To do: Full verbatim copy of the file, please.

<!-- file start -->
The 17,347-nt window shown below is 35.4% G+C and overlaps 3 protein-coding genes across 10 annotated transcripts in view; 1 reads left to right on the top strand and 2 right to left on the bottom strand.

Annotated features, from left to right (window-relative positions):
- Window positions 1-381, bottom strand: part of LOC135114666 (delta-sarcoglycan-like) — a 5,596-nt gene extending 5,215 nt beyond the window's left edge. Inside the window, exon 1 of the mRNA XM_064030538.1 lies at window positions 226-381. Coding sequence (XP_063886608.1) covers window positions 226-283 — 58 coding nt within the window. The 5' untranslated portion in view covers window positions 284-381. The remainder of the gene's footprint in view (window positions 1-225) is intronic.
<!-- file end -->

The 17,347-nt window shown below is 35.4% G+C and overlaps 3 protein-coding genes across 10 annotated transcripts in view; 1 reads left to right on the top strand and 2 right to left on the bottom strand.

Annotated features, from left to right (window-relative positions):
- Window positions 1-381, bottom strand: part of LOC135114666 (delta-sarcoglycan-like) — a 5,596-nt gene extending 5,215 nt beyond the window's left edge. Inside the window, exon 1 of the mRNA XM_064030538.1 lies at window positions 226-381. Coding sequence (XP_063886608.1) covers window positions 226-283 — 58 coding nt within the window. The 5' untranslated portion in view covers window positions 284-381. The remainder of the gene's footprint in view (window positions 1-225) is intronic.